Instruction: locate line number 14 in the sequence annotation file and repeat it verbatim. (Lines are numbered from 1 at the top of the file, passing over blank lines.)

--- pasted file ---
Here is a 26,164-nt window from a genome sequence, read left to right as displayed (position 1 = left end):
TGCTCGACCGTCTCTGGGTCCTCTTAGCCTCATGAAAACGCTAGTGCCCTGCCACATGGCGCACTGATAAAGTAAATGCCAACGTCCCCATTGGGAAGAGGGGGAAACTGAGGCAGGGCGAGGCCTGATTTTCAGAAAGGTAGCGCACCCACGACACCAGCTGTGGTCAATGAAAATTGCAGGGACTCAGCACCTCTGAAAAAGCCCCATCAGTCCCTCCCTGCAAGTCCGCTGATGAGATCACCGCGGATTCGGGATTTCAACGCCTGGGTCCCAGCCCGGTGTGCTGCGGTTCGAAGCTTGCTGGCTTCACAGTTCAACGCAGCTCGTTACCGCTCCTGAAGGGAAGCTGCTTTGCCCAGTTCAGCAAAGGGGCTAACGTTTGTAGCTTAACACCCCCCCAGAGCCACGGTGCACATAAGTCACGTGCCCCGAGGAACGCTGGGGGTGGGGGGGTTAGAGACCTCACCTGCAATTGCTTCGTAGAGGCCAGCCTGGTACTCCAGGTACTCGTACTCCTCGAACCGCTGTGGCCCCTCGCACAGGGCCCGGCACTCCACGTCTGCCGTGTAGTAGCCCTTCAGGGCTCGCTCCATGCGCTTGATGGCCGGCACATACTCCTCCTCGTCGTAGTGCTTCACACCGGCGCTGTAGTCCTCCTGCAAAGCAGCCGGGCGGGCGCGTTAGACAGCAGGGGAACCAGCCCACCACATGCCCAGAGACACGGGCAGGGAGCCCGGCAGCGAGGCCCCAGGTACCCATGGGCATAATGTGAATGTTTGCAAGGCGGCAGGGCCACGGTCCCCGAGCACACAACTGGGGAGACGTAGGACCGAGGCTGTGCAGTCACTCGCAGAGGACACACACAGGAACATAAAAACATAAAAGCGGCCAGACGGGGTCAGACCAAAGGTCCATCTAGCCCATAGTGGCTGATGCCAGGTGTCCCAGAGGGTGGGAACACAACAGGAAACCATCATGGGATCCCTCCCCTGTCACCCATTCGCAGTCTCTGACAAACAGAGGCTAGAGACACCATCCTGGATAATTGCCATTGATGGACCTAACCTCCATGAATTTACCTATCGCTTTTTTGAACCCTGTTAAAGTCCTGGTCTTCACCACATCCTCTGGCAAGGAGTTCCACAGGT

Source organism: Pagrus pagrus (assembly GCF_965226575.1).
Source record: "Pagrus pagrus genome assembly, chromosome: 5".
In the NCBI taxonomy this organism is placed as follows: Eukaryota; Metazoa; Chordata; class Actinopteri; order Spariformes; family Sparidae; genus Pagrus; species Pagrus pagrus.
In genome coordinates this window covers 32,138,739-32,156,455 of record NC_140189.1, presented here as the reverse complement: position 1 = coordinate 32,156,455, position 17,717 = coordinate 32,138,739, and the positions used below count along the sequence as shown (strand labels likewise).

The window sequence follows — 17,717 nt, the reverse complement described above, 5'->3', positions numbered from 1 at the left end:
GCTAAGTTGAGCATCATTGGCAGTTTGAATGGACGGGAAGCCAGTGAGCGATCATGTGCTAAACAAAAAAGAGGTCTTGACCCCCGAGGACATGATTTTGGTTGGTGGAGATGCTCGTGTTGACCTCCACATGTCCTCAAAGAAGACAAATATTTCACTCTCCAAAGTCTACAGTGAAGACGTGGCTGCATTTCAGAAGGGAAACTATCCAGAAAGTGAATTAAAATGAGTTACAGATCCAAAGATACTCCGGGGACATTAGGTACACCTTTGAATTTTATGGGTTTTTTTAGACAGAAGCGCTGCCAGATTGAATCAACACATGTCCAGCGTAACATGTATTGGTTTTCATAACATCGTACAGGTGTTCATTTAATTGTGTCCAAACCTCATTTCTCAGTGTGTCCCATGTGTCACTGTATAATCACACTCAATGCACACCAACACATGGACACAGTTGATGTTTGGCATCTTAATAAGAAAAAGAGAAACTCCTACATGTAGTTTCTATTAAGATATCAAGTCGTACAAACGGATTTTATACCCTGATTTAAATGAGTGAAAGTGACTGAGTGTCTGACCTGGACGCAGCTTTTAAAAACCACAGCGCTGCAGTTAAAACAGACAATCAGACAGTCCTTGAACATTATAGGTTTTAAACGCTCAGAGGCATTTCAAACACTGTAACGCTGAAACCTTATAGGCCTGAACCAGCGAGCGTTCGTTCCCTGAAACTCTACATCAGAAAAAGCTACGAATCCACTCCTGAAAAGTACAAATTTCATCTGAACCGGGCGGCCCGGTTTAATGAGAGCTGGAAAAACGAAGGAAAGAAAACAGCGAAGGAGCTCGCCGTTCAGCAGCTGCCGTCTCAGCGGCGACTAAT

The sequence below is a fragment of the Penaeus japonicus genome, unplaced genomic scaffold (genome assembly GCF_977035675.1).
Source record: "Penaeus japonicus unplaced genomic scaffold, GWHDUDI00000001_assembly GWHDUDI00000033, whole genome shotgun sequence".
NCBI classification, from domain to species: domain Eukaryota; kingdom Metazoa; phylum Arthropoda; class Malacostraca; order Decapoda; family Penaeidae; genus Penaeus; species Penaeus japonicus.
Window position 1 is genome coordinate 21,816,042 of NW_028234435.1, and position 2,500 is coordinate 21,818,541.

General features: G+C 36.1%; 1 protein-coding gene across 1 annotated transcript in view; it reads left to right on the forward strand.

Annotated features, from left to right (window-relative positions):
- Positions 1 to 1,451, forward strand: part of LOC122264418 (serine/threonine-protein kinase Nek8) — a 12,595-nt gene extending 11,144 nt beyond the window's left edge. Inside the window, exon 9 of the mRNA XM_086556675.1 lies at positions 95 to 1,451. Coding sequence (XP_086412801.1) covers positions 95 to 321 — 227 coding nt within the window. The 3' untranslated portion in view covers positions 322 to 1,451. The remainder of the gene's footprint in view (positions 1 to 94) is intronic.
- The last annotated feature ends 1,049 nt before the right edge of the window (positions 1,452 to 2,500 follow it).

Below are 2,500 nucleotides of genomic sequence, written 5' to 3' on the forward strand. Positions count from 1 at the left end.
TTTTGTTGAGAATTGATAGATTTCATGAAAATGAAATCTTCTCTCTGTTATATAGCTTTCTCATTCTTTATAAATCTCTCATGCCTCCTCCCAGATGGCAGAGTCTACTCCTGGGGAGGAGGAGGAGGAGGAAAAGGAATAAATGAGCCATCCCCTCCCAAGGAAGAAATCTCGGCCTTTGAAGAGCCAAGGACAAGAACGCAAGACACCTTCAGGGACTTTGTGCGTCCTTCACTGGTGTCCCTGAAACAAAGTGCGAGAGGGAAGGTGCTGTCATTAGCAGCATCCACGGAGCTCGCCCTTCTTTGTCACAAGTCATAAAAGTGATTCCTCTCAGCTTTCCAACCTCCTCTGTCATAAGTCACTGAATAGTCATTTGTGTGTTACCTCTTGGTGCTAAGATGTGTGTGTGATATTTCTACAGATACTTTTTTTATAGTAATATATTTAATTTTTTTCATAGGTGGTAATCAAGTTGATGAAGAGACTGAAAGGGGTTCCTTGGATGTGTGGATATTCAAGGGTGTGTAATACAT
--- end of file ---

Annotated features, from left to right (window-relative positions):